November 17, 2011 —
MADISON, WI — According to a study that has been published in the journal Nature, the fungus Geomyces destructans is responsible for the disease known as white-nose syndrome that is wiping out bats in North America. White-nose syndrome is a skin infection that often begins around the muzzle.
Research at the USGS National Wildlife Health Center in Madison, by scientists from the U.S. Geological Survey, the University of Wisconsin-Madison and other institutions, showed that 100%of healthy little brown bats exposed to G. destructans developed white-nose syndrome while hibernating in captivity.
“By identifying the causative agent of white-nose syndrome, this study provides information that is critical for developing management strategies to preserve vulnerable bat populations and the ecosystem services that they provide in the U.S. and Canada,” said David Blehert, one of the study’s authors.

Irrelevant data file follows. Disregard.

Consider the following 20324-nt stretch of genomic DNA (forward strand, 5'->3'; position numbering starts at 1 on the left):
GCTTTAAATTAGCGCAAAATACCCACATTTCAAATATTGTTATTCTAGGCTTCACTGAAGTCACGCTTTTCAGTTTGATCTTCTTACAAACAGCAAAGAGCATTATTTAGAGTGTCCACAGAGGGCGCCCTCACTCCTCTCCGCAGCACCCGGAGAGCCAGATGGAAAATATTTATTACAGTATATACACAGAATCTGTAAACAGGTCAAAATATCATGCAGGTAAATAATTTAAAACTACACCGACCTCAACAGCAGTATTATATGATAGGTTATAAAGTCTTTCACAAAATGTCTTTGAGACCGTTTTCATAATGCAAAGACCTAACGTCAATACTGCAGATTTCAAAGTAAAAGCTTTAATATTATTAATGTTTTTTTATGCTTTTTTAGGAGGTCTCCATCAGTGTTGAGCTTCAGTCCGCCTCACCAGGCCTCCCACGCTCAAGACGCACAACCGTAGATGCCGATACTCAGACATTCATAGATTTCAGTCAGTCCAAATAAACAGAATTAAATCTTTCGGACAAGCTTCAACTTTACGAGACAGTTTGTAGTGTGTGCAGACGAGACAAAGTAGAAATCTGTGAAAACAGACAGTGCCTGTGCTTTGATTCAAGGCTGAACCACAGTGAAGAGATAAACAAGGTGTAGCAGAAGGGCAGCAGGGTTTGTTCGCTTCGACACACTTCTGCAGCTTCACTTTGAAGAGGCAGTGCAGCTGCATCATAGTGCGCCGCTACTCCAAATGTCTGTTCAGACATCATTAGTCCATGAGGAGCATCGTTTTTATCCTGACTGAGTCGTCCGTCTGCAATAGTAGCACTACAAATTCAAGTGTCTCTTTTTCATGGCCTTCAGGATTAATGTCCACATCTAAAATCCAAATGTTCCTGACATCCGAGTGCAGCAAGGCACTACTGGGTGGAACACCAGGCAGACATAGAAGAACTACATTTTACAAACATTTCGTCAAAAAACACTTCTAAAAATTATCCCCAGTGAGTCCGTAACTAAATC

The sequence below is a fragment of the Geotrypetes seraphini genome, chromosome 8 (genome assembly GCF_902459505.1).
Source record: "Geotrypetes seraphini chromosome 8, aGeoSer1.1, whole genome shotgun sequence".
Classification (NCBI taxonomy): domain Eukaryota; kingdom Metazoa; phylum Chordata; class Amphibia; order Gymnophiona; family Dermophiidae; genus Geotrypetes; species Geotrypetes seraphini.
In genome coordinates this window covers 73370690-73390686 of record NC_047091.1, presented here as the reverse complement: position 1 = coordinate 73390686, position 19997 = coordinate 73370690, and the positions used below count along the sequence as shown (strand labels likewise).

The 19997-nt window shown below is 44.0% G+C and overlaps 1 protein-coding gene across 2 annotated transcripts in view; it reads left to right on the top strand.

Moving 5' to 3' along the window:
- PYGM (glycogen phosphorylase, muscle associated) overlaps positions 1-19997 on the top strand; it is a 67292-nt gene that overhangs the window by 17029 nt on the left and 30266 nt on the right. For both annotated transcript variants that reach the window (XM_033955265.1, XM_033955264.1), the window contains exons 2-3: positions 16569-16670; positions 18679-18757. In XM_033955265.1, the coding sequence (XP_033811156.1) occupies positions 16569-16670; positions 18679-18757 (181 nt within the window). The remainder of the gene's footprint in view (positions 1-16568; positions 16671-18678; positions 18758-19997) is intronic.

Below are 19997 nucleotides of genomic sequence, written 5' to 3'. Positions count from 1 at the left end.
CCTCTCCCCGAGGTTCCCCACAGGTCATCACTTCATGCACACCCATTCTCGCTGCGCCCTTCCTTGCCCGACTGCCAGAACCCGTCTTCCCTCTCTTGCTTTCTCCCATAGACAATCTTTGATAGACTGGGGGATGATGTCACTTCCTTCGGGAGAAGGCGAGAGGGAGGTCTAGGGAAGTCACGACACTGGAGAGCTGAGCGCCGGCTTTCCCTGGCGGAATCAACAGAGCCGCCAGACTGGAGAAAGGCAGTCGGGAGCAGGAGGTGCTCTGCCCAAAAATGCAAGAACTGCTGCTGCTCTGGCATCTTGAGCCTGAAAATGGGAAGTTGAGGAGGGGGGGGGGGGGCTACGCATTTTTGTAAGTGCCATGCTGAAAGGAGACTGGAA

Apparently the fungus can be spread by direct contact between bats, but airborne transmission was not observed.
“Virtually all pathogens, especially spore-producing fungi, are spread by multiple routes,” Blehert said. “This is why in an effort to further control the spread of white-nose syndrome, resource management agencies have implemented universal precautions, including limiting human access to sensitive environments occupied by bats, decontaminating equipment and clothing moved between these environments, and restricting the movement of equipment between sites.”
White-nose syndrome first appeared in New York State in 2006, and has since spread southward and westward. It has now been found in 16 states and four Canadian provinces.